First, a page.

Regarding "The Imagery of Business: Products Should Look Just Like What They Do," the May 31 Viewpoints column by Michael McCoy:
I'd be the first to agree on the need for more flexibility and creativity in design, while recognizing the matter is by no means new, existing long before there were any "American industrial designers."
There are a variety of competing and contradicting needs to address. True efficiency is not automatically bad.
As for the products whose designs McCoy cited, that long, slim toaster could be a storage-placement problem. So could the video camera, which also may present a cleaning problem.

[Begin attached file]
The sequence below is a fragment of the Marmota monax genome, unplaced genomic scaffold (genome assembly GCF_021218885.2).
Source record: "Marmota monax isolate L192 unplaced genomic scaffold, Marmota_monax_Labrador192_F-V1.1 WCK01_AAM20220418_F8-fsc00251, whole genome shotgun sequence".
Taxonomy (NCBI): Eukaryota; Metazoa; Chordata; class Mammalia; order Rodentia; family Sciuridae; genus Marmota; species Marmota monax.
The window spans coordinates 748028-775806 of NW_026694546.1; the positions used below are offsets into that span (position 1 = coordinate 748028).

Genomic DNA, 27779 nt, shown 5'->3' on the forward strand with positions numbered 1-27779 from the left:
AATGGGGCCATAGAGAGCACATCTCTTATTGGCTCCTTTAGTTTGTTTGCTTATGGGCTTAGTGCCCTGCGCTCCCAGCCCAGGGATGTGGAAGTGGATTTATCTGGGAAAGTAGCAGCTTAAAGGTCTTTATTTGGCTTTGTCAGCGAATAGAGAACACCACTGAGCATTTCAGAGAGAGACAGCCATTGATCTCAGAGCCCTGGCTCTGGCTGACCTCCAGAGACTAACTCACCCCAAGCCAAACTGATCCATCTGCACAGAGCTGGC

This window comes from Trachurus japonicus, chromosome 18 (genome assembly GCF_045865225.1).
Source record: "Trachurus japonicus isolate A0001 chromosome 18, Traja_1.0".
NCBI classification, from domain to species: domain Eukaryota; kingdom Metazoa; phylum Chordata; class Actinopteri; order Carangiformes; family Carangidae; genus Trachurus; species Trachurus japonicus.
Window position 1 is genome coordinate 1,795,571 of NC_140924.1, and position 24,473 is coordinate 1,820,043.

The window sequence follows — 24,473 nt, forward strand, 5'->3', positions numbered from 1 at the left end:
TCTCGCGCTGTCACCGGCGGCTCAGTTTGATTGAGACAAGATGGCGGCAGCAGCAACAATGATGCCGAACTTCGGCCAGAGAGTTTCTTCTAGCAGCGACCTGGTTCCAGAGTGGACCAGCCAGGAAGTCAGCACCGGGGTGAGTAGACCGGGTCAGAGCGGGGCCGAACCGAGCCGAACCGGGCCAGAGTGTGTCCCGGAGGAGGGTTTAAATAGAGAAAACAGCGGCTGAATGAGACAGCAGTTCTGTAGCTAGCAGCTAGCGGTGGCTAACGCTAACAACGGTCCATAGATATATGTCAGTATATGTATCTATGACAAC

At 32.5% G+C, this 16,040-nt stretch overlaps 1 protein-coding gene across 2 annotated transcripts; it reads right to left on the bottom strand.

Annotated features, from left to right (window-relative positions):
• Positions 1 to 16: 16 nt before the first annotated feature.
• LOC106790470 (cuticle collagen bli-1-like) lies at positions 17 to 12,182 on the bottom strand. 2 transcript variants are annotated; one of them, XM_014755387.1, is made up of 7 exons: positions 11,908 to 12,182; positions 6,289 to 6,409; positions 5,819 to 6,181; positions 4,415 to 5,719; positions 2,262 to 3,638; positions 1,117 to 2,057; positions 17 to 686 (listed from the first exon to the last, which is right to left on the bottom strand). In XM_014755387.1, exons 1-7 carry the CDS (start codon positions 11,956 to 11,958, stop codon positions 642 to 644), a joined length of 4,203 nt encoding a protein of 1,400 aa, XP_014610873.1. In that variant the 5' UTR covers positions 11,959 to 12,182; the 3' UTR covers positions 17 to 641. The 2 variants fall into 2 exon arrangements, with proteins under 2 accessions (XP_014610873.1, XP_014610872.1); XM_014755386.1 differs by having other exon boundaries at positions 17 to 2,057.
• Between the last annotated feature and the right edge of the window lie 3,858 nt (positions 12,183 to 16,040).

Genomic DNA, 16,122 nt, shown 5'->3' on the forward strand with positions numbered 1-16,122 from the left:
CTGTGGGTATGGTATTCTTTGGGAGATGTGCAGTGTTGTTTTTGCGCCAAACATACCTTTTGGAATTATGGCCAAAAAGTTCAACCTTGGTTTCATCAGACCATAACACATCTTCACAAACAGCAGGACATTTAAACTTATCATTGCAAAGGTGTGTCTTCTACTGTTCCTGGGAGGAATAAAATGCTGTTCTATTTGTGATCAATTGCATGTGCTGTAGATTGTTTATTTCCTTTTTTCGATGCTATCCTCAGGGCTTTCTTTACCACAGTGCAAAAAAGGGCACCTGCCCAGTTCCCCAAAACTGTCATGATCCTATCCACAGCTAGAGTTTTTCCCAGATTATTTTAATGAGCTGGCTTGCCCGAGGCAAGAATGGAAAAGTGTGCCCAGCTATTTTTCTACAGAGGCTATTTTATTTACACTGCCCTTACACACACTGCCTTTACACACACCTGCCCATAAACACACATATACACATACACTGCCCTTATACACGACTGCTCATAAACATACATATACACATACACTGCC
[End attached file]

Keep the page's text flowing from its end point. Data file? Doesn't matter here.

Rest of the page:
And will the compact disc player tumble easily? All in all, what is really new and "advanced" about these ideas? The pretention caused McCoy to waste a lot of space that could have gone to more useful information on the topic. No magic, please.
PAUL H. LOGAN